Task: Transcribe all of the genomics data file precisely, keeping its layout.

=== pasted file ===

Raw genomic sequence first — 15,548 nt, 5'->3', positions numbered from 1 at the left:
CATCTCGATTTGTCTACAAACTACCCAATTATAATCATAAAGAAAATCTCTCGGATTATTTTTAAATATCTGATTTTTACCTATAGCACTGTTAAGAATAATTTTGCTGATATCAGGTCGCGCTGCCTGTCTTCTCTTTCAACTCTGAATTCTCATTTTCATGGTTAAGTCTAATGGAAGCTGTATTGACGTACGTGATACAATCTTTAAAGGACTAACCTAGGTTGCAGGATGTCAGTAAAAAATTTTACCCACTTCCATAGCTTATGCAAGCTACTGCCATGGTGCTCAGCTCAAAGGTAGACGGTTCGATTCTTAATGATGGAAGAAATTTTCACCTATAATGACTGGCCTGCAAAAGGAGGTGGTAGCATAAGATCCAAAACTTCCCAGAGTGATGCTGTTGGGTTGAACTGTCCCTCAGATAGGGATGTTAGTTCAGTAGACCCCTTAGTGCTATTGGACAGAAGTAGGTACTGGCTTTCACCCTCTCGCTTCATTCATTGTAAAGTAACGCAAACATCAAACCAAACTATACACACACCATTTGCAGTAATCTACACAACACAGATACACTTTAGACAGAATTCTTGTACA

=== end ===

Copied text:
Raw genomic sequence first — 15,548 nt, 5'->3', positions numbered from 1 at the left:
CATCTCGATTTGTCTACAAACTACCCAATTATAATCATAAAGAAAATCTCTCGGATTATTTTTAAATATCTGATTTTTACCTATAGCACTGTTAAGAATAATTTTGCTGATATCAGGTCGCGCTGCCTGTCTTCTCTTTCAACTCTGAATTCTCATTTTCATGGTTAAGTCTAATGGAAGCTGTATTGACGTACGTGATACAATCTTTAAAGGACTAACCTAGGTTGCAGGATGTCAGTAAAAAATTTTACCCACTTCCATAGCTTATGCAAGCTACTGCCATGGTGCTCAGCTCAAAGGTAGACGGTTCGATTCTTAATGATGGAAGAAATTTTCACCTATAATGACTGGCCTGCAAAAGGAGGTGGTAGCATAAGATCCAAAACTTCCCAGAGTGATGCTGTTGGGTTGAACTGTCCCTCAGATAGGGATGTTAGTTCAGTAGACCCCTTAGTGCTATTGGACAGAAGTAGGTACTGGCTTTCACCCTCTCGCTTCATTCATTGTAAAGTAACGCAAACATCAAACCAAACTATACACACACCATTTGCAGTAATCTACACAACACAGATACACTTTAGACAGAATTCTTGTACA